I prepared a handsome spread that morning: pancakes, coffee, tea, fruit, a parfait or two, and a sampling of cured breakfast meats; fancy term for sausage. It was my day to cook, but more so, an opportunity to engage my new housemate, maybe understand all of this a bit more.
“Can you not burn the toast this time? That would be great,” Ghoul sneered.
Toast was not on the menu and he knew that but Ghoul had to remind me of my follies with passive-aggressive jabs. I executed the norm: Changed the subject, ignored for the moment.
“You have to try these out.”
Ghoul shook his head with disgusted reluctance as I held a platter of cooked delights inches from his rotting nose. Something dislodged from Ghoul’s brow and rolled down his nose, doubling in size and ferocity. I eyeballed the mass folding over his cheek. My body froze, stuck in a prison built on icy revulsion; arms trapped between the mind’s cold metal bars, thumbs pressed white on the rim of the platter.
“Gives me heartburn. Remember?”
The rotted flesh-ball hit the platter with a slap. Whatever it was began to move with a faint pulse. Then, it jolted with life, and devoured the sausages, platter and all within seconds. Last I saw of that blubbery abomination was outback, snoring in the shade.
“I do remember, sorry. But… you’re… well you know, you’re—
“Undead? No joke man. Still doesn’t change the fact that I have GERD.”
I have been down that road before, you know, questioning his existence. There was an incident of simple misunderstandings, not too long ago, which led to a disastrous altercation of heated words. Our points were valid but Ghoul made sure that I understood where he was coming from.
“Well what do you want to drink?”
“I’ll take a V-8.”
“I didn’t get any.”
“Didn’t I put it on the list?”
I couldn’t recall. Caring for Ghoul–more so his identity than anything else–drained my mental guidance to the point of exhaustion.
“You probably did. Let’s just say that I forgot it.”
Ghoul sighed, then tapped his exposed digits off the table with an annoyed rhythm. The tension was taught as tightropes. A sensation of genuine annoyance built at the back of my mind. It was warm, almost acidic. Then a pressured brushed the inside of my skull with stiff bristles. I wanted to give up and move on from breakfast, maybe keep clear of Ghoul the rest of the day so I don’t yell. Or cry, whatever came first. Best to leave on a good note, I thought. Don’t want him to think somethings wrong. Then he would be up my ass all day. How could I sit down? Eh, still don’t get the phrase.
“I’m sorry. I must’ve spaced it, it’s not easy–
“No excuses, just tea. Can you at least do that?”
I muttered, “Sure, it’s the least I can do,” and put the kettle on. I stared at the kettle, not sure if I was waiting for a whistle or the exposed patches of rust between chipped-silver finish. All I knew was that I couldn’t look at him right now. Could he even feel pain? Wisps of steam trailed out of the spout and I pictured scalding water being dumped on Ghoul’s head. All I have to do is dump and run, watch from the living room. I placed two cubes in his cup and stirred them until they dissolved, then added the teabag. It was a black tea, something from the south. They have swamps in the south, I thought. Gators, too. There would be nothing left of him.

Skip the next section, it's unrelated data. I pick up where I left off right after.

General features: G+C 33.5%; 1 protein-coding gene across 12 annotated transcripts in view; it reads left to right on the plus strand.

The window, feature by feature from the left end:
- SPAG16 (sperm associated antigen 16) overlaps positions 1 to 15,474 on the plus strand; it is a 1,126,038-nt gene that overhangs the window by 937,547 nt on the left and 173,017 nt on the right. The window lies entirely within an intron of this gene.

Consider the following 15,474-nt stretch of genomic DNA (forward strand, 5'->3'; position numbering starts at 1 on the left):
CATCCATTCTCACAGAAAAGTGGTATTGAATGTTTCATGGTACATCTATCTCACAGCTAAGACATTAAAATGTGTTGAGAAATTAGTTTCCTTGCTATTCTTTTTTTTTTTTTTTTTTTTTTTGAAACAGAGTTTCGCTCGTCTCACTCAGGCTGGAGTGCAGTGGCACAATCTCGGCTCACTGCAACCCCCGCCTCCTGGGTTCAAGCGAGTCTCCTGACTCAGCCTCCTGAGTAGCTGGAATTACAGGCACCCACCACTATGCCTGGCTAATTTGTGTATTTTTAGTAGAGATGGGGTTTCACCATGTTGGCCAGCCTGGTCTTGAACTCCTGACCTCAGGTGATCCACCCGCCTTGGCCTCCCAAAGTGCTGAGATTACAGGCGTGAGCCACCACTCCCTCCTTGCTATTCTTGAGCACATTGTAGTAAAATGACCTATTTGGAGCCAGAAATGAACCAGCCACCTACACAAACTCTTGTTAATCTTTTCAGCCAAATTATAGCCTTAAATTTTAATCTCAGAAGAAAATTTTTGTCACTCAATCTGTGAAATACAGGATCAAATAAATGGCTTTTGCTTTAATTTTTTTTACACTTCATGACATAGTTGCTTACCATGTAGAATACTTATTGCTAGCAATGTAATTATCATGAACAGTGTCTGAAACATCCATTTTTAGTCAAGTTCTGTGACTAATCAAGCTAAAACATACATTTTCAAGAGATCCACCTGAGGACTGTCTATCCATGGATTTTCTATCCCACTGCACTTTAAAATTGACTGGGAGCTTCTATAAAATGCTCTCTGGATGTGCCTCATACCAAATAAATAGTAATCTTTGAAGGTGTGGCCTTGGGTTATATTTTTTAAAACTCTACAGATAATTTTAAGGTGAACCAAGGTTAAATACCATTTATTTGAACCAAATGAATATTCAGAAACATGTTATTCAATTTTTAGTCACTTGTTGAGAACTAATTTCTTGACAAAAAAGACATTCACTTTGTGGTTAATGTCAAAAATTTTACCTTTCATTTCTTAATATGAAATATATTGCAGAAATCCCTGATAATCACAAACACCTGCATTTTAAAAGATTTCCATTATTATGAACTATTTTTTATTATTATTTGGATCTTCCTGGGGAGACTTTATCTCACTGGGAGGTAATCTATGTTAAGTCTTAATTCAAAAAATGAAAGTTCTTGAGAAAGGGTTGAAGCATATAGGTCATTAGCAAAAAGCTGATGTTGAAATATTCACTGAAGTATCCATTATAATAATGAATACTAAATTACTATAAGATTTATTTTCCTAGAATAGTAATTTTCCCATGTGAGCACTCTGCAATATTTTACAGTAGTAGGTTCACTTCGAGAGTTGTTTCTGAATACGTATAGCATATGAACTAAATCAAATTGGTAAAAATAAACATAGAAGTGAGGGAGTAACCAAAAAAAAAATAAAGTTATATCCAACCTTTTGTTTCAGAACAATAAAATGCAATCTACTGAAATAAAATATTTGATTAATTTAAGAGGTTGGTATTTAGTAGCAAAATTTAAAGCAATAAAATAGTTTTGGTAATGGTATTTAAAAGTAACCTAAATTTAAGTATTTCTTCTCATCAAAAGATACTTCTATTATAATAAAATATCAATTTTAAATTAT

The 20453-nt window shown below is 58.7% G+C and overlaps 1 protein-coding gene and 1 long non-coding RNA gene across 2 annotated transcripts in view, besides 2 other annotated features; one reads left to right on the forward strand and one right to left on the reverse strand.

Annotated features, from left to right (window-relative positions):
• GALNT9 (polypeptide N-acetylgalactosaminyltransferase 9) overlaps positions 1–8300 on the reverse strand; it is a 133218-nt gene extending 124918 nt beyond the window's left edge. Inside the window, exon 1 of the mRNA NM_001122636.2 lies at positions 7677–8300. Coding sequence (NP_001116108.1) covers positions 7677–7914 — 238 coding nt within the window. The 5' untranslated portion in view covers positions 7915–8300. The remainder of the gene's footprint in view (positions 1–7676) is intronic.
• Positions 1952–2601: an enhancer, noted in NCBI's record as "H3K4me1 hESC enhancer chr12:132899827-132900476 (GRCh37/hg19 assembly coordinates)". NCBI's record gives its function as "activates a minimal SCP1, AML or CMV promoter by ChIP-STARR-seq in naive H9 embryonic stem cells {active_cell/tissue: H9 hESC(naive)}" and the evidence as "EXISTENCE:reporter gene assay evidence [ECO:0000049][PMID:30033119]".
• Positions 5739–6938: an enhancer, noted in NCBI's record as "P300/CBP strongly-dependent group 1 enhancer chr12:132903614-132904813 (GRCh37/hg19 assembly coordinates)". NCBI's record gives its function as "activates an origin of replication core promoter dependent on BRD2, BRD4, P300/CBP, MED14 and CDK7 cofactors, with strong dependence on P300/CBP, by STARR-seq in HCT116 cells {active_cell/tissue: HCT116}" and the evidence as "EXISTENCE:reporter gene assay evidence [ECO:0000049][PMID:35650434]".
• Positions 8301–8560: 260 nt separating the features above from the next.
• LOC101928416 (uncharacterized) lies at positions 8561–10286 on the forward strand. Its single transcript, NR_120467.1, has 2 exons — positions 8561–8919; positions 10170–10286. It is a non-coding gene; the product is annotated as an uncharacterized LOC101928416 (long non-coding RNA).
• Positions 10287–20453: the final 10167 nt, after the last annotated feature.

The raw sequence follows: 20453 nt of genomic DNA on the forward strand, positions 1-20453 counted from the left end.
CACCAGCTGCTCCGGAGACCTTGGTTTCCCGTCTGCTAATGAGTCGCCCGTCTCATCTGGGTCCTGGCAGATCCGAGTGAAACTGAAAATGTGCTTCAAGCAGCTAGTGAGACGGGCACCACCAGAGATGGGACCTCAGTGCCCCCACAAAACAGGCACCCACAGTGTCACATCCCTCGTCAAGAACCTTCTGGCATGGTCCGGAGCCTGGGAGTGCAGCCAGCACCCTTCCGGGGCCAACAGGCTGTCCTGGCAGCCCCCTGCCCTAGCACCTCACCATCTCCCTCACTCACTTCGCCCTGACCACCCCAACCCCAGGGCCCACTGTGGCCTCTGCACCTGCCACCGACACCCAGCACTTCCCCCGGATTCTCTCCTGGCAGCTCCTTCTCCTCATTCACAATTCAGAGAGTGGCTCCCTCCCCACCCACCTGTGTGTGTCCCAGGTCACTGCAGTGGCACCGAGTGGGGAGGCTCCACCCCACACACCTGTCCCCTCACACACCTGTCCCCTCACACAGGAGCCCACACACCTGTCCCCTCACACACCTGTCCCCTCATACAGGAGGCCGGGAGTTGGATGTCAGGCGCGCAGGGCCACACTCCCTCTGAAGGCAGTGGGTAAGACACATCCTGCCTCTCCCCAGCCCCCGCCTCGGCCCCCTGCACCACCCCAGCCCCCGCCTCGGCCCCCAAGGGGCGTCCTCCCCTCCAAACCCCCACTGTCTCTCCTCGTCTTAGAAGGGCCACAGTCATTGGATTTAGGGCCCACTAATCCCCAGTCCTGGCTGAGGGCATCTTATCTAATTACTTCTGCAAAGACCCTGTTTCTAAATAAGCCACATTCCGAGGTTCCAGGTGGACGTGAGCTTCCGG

“Saucer,” said Ghoul. “Or is that too much to ask for?”
My knuckles turned white and I felt the ceramic snap on the cups handle.
“They’re in the dishwasher.”
“Yesterday was your day to unload the dishes. So why –
“Just take the tea, man.”
I plopped the cup down. Hot tea splashed over the rim and onto Ghoul’s hand.
“Jesus you burned me, man. Be careful.”
“You do feel pain,” I whispered, only loud enough for myself to hear.
Ghoul scoffed, and wiped the residual mess of tea with the sleeve of his shirt off the table. Then he sipped gingerly.
“How is your tea?”
“A little too sweet this time.”
“Do you want me to remake it? Because I won’t. You can make your own tea next time, and while you’re at it, maybe show some gratitude for all that I do.”
Ghoul sighed and the words “thank you,” hobbled between his lips.
“But what I want is some of that flesh.”
The movement was spontaneous, dangerous. Ghoul’s hand gripped the hilt of an exquisitely crafted Chef’s knife. He stood, turning, brandishing the slick edge with threatening intent. I was trapped. Ghoul shuffled with a lazy scratch across the shoddy laminate. The tip of the knife inches from my belly. The breath caught in my throat as Ghoul lunged forward with his blade.
“Let me just put this down,” the knife smacked the stove with a metallic thwat. “I don’t even know why I have this. Kinda unnecessary, right?”
“Just be careful with that; someone could’ve got hurt.”
I shimmied around Ghoul and our breakfast bar with an eye slanted to my rear. Ghoul pivoted to the fridge, opened that and the crisper, then pulled out dated Tupperware. The plastic container was pushed across the bar, stopping right before the edge. I picked it up.
“Wow, giving me a second chance to get your food right?”
“Don’t screw this up, man.”
The lid peeled back, releasing wafts of teriyaki and decay. Gelatinous slabs of marinated flesh jiggled inside.
“How do you want this? Pan seared with some onions?”
“You know, Sam, you’re not that bad of a guy.”
© Copyright John Potts Jr 2016 – 2017. All rights reserved.